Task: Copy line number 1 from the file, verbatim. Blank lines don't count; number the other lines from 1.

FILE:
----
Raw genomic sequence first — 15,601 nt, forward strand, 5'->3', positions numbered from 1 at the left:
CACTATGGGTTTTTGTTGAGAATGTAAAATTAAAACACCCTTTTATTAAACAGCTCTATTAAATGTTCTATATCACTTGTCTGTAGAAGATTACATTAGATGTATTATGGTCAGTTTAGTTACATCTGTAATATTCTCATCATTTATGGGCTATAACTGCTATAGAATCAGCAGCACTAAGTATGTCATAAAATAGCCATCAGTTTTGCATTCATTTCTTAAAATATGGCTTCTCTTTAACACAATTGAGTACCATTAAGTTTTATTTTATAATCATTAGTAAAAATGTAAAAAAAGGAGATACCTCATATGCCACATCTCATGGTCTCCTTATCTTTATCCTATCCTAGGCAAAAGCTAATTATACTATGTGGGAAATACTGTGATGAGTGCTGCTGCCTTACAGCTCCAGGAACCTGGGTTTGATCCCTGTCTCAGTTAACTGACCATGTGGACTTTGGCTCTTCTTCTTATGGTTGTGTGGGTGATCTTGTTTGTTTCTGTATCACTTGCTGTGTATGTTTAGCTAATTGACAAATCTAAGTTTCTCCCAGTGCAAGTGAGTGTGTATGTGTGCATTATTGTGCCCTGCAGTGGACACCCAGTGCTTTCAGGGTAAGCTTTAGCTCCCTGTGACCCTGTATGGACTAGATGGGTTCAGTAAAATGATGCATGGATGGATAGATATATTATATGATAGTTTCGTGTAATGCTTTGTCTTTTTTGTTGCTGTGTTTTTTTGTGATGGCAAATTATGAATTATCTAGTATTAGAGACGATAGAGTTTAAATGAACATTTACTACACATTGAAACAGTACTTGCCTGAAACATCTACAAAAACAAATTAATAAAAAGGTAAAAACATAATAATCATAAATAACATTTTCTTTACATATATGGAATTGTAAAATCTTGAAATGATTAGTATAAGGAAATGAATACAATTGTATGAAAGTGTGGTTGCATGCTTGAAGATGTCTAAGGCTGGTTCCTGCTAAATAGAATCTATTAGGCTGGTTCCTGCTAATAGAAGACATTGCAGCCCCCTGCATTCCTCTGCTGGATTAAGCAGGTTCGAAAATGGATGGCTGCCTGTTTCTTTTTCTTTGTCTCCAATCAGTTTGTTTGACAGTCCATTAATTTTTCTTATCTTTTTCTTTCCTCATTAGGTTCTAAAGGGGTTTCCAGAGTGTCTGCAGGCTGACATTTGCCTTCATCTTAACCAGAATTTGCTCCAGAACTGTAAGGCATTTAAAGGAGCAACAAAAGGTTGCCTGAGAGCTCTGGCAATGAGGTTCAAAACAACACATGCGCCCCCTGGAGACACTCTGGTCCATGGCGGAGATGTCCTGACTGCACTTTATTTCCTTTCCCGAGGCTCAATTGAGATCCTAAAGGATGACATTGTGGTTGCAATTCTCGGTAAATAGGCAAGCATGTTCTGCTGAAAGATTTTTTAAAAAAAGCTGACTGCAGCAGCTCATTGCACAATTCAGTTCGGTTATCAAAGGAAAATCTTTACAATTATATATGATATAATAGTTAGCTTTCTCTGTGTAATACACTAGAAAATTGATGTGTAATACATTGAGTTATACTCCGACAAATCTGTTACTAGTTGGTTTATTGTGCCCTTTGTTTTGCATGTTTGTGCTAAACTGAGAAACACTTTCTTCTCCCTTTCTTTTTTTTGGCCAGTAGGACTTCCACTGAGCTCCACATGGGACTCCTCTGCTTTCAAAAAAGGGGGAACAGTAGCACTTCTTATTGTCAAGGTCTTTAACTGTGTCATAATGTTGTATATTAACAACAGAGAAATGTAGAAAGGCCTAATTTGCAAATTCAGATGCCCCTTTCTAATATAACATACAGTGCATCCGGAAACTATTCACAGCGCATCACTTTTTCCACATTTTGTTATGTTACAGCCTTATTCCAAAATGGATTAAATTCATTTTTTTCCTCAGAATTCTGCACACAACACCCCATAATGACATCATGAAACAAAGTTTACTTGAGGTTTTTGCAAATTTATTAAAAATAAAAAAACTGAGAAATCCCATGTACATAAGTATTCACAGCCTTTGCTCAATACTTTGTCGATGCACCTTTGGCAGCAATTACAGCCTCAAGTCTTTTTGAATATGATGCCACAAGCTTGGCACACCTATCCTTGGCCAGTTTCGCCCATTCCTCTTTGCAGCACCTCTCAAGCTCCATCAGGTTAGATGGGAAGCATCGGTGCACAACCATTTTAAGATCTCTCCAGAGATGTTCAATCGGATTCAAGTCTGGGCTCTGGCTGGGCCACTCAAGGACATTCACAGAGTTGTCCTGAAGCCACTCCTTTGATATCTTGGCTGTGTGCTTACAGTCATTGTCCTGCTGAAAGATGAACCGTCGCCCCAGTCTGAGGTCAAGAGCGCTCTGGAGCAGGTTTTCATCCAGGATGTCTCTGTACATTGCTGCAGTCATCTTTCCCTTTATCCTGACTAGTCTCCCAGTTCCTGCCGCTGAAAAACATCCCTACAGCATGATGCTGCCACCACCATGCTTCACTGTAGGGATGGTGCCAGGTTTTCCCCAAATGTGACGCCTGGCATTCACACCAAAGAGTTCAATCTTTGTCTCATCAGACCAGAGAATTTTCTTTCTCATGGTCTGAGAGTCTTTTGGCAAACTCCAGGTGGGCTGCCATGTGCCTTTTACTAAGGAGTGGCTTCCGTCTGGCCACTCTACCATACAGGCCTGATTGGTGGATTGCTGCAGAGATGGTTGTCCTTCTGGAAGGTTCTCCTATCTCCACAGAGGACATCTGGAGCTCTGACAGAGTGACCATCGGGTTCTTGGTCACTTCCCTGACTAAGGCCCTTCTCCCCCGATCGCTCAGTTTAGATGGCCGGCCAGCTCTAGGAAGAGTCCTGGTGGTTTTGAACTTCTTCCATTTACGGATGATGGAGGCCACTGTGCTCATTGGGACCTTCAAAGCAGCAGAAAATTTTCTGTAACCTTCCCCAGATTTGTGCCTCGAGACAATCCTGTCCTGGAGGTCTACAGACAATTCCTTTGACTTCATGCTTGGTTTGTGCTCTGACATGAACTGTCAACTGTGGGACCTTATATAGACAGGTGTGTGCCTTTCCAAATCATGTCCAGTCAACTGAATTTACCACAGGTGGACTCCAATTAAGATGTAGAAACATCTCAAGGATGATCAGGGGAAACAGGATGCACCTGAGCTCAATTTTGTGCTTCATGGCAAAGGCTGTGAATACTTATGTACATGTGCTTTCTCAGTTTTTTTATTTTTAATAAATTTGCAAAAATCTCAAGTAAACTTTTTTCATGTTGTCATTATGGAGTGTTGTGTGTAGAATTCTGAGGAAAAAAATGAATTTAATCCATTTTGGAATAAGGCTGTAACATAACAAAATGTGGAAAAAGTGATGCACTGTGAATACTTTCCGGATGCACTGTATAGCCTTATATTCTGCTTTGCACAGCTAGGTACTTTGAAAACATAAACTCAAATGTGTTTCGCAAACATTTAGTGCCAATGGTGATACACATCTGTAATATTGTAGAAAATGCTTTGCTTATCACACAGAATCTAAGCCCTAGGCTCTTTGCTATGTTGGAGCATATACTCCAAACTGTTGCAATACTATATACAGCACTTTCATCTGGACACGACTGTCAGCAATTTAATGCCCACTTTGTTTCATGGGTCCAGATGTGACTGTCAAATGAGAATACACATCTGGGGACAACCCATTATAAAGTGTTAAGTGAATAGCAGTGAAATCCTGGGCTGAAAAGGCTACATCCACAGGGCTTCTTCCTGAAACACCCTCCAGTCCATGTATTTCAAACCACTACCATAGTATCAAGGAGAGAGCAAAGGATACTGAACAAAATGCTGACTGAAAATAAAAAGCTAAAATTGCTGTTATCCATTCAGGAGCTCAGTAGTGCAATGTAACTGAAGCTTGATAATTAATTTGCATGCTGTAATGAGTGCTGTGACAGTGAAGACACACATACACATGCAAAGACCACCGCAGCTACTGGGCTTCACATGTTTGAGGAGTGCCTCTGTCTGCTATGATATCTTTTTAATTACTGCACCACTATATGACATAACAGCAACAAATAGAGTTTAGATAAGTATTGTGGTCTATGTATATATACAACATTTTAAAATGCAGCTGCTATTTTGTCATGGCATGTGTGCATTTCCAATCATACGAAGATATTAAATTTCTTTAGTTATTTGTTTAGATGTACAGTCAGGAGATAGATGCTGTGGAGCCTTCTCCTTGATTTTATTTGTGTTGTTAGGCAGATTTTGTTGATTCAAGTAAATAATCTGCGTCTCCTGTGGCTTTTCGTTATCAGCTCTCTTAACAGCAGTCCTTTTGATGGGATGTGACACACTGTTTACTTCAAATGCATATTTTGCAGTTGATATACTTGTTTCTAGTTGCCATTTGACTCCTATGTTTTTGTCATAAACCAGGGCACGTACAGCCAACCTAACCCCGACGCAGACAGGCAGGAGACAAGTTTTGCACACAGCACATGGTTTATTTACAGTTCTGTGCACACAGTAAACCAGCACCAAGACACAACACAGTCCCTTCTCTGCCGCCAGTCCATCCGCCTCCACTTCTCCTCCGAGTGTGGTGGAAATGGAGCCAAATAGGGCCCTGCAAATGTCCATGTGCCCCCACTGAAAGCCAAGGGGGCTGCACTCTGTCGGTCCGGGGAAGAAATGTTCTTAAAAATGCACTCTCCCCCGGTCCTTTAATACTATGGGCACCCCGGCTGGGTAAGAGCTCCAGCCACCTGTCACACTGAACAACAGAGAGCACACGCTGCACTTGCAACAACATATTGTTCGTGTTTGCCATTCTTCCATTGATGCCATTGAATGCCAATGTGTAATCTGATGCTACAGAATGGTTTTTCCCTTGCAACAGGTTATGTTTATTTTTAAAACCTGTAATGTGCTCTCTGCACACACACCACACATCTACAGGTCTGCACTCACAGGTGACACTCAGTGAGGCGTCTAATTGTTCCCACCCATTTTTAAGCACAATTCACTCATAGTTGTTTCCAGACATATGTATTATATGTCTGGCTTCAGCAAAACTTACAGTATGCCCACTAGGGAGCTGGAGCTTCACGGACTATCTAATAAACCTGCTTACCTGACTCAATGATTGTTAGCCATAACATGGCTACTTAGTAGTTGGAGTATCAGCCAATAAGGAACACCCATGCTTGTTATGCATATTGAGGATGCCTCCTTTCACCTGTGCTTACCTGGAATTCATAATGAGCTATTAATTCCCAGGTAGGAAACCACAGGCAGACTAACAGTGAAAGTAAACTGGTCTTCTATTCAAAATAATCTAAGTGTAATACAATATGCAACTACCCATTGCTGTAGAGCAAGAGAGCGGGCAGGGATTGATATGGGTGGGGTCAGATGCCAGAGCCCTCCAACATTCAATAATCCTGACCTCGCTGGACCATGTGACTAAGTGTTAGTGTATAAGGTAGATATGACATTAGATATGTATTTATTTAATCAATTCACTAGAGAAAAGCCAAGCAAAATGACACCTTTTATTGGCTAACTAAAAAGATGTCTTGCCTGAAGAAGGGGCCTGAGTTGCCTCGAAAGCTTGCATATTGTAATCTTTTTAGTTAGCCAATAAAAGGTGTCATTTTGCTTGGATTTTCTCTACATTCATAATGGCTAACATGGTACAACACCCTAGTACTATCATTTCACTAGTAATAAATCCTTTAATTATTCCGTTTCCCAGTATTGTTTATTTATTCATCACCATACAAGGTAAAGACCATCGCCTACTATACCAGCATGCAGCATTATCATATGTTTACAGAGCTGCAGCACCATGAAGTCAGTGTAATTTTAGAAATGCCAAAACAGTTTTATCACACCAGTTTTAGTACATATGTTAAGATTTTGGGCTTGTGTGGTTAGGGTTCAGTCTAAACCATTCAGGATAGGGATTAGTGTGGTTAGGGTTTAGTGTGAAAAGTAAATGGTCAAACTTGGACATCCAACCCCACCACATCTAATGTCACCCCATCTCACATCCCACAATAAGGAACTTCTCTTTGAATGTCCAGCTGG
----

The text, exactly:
Raw genomic sequence first — 15,601 nt, forward strand, 5'->3', positions numbered from 1 at the left: